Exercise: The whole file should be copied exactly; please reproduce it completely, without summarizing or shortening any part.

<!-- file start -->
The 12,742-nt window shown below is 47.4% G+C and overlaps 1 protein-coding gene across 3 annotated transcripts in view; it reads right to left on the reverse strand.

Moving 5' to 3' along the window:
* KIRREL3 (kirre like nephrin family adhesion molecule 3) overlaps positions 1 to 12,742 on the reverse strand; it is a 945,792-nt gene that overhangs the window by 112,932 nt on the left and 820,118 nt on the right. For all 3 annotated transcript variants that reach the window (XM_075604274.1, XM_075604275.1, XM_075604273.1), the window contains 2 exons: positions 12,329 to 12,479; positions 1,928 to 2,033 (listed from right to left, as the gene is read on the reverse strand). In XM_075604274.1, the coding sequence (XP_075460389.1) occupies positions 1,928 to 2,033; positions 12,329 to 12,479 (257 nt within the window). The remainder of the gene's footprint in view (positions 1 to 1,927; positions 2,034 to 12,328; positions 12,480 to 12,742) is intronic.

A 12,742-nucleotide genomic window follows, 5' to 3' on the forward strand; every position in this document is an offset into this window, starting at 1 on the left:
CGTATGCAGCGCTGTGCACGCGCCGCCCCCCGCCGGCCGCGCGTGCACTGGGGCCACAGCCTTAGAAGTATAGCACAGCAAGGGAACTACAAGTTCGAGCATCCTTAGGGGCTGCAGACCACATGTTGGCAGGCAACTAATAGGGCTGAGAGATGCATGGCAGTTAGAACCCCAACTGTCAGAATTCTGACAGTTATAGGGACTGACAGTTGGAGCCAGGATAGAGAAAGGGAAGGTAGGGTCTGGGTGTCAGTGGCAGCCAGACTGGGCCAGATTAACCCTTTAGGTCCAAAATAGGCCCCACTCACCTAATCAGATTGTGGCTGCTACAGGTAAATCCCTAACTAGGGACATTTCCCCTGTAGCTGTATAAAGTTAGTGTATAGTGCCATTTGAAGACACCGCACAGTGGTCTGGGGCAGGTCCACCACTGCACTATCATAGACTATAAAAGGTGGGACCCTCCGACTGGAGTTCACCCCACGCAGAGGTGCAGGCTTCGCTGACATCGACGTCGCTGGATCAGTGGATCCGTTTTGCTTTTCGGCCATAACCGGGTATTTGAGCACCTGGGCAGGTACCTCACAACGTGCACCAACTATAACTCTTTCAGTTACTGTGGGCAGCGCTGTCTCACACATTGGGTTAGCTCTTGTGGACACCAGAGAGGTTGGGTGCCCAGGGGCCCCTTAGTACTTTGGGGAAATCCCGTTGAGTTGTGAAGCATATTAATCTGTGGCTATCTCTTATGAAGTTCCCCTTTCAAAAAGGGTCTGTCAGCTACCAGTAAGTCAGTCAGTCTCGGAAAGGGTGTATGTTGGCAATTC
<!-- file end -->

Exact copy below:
The 12,742-nt window shown below is 47.4% G+C and overlaps 1 protein-coding gene across 3 annotated transcripts in view; it reads right to left on the reverse strand.

Moving 5' to 3' along the window:
* KIRREL3 (kirre like nephrin family adhesion molecule 3) overlaps positions 1 to 12,742 on the reverse strand; it is a 945,792-nt gene that overhangs the window by 112,932 nt on the left and 820,118 nt on the right. For all 3 annotated transcript variants that reach the window (XM_075604274.1, XM_075604275.1, XM_075604273.1), the window contains 2 exons: positions 12,329 to 12,479; positions 1,928 to 2,033 (listed from right to left, as the gene is read on the reverse strand). In XM_075604274.1, the coding sequence (XP_075460389.1) occupies positions 1,928 to 2,033; positions 12,329 to 12,479 (257 nt within the window). The remainder of the gene's footprint in view (positions 1 to 1,927; positions 2,034 to 12,328; positions 12,480 to 12,742) is intronic.

A 12,742-nucleotide genomic window follows, 5' to 3' on the forward strand; every position in this document is an offset into this window, starting at 1 on the left:
CGTATGCAGCGCTGTGCACGCGCCGCCCCCCGCCGGCCGCGCGTGCACTGGGGCCACAGCCTTAGAAGTATAGCACAGCAAGGGAACTACAAGTTCGAGCATCCTTAGGGGCTGCAGACCACATGTTGGCAGGCAACTAATAGGGCTGAGAGATGCATGGCAGTTAGAACCCCAACTGTCAGAATTCTGACAGTTATAGGGACTGACAGTTGGAGCCAGGATAGAGAAAGGGAAGGTAGGGTCTGGGTGTCAGTGGCAGCCAGACTGGGCCAGATTAACCCTTTAGGTCCAAAATAGGCCCCACTCACCTAATCAGATTGTGGCTGCTACAGGTAAATCCCTAACTAGGGACATTTCCCCTGTAGCTGTATAAAGTTAGTGTATAGTGCCATTTGAAGACACCGCACAGTGGTCTGGGGCAGGTCCACCACTGCACTATCATAGACTATAAAAGGTGGGACCCTCCGACTGGAGTTCACCCCACGCAGAGGTGCAGGCTTCGCTGACATCGACGTCGCTGGATCAGTGGATCCGTTTTGCTTTTCGGCCATAACCGGGTATTTGAGCACCTGGGCAGGTACCTCACAACGTGCACCAACTATAACTCTTTCAGTTACTGTGGGCAGCGCTGTCTCACACATTGGGTTAGCTCTTGTGGACACCAGAGAGGTTGGGTGCCCAGGGGCCCCTTAGTACTTTGGGGAAATCCCGTTGAGTTGTGAAGCATATTAATCTGTGGCTATCTCTTATGAAGTTCCCCTTTCAAAAAGGGTCTGTCAGCTACCAGTAAGTCAGTCAGTCTCGGAAAGGGTGTATGTTGGCAATTC